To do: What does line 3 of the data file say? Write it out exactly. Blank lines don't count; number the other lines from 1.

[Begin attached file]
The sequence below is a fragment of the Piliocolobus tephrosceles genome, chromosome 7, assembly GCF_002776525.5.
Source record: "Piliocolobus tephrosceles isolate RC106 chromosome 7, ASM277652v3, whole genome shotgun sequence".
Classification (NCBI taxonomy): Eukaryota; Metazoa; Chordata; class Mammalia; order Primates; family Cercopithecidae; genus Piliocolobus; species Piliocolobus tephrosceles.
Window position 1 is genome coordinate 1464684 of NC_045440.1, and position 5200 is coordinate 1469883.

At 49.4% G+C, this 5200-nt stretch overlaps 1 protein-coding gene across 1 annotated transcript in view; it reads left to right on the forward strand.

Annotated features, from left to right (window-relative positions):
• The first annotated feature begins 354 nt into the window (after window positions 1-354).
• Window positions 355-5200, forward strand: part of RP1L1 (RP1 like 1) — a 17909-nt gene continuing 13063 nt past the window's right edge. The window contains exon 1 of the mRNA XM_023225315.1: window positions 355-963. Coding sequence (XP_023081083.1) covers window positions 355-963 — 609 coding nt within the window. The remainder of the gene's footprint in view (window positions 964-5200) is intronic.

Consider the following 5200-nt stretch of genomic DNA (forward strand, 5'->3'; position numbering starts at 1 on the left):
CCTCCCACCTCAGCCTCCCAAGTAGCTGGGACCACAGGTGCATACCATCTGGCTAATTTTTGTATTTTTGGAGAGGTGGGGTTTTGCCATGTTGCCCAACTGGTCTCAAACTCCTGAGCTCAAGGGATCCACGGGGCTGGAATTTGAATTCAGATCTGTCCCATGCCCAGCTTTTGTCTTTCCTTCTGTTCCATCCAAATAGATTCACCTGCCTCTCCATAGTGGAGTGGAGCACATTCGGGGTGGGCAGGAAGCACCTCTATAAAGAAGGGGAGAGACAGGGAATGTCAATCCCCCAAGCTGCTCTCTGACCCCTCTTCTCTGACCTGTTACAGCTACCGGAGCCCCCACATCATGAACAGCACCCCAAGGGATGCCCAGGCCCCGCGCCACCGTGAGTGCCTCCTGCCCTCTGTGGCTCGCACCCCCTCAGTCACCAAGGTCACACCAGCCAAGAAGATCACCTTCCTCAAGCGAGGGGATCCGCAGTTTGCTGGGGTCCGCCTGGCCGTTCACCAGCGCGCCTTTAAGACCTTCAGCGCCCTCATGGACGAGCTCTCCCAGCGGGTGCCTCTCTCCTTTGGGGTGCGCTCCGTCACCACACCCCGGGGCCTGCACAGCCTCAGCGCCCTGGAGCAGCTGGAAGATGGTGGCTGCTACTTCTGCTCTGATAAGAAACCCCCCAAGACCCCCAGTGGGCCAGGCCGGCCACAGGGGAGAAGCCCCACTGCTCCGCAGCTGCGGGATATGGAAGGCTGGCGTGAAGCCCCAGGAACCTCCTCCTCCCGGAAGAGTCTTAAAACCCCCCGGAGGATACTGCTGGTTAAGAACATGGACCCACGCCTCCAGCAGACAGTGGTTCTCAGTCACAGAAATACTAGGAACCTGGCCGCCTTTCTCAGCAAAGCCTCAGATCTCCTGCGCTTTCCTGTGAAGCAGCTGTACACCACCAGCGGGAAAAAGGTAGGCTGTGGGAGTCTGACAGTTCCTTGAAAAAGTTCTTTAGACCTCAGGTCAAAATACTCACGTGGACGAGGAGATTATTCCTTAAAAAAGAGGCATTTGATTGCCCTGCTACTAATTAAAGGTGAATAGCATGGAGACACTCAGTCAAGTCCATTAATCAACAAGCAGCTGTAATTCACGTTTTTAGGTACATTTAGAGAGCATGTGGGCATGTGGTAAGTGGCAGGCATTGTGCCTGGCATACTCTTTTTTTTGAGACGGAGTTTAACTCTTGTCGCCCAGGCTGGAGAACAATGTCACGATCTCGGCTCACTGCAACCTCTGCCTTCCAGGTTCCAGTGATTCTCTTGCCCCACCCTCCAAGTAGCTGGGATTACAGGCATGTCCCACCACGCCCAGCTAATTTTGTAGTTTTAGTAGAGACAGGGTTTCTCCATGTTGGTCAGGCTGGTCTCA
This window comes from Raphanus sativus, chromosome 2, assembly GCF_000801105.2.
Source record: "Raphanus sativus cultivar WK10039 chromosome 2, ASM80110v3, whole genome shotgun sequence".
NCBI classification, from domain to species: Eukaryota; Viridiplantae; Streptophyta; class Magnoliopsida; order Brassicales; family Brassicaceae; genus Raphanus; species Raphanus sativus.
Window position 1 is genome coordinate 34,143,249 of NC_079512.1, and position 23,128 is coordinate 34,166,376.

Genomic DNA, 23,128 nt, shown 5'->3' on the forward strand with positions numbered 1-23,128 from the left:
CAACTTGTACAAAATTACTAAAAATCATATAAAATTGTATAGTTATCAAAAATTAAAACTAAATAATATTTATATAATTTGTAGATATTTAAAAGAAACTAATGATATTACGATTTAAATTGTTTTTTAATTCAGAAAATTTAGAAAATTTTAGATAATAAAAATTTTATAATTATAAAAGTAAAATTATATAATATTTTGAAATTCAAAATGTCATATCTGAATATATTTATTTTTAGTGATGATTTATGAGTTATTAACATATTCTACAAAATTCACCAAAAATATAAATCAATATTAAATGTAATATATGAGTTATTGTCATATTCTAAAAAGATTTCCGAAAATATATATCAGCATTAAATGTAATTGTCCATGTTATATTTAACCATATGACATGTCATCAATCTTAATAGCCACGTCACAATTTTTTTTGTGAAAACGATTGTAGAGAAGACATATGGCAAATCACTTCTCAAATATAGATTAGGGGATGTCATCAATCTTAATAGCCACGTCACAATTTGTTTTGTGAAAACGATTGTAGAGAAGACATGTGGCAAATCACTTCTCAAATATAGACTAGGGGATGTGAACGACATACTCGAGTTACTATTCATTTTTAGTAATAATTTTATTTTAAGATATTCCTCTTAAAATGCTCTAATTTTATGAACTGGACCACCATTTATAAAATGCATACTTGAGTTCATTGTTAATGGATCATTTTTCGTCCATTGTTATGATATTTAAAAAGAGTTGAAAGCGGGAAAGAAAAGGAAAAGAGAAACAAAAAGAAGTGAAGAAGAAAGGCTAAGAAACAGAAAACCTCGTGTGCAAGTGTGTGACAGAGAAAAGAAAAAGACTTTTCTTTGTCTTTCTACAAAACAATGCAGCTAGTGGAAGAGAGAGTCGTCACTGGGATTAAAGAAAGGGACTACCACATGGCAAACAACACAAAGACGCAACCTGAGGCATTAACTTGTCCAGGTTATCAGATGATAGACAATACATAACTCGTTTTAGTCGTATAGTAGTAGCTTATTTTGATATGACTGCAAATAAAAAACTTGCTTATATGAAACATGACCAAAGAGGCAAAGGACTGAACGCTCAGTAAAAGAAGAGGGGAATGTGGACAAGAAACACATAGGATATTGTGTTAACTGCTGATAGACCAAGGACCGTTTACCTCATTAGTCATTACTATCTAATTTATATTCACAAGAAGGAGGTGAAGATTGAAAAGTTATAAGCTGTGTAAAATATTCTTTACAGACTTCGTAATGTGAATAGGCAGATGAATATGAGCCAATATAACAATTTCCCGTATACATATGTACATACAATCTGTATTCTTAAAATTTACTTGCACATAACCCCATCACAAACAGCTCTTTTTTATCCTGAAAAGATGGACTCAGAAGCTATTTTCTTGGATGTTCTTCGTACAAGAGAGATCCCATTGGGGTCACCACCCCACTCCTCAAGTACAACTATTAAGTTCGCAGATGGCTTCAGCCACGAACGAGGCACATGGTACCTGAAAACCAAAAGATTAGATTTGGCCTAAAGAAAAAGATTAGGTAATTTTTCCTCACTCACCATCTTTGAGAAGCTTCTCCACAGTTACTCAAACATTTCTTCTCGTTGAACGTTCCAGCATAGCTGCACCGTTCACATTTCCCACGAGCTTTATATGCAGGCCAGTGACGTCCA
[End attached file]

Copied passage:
Classification (NCBI taxonomy): Eukaryota; Metazoa; Chordata; class Mammalia; order Primates; family Cercopithecidae; genus Piliocolobus; species Piliocolobus tephrosceles.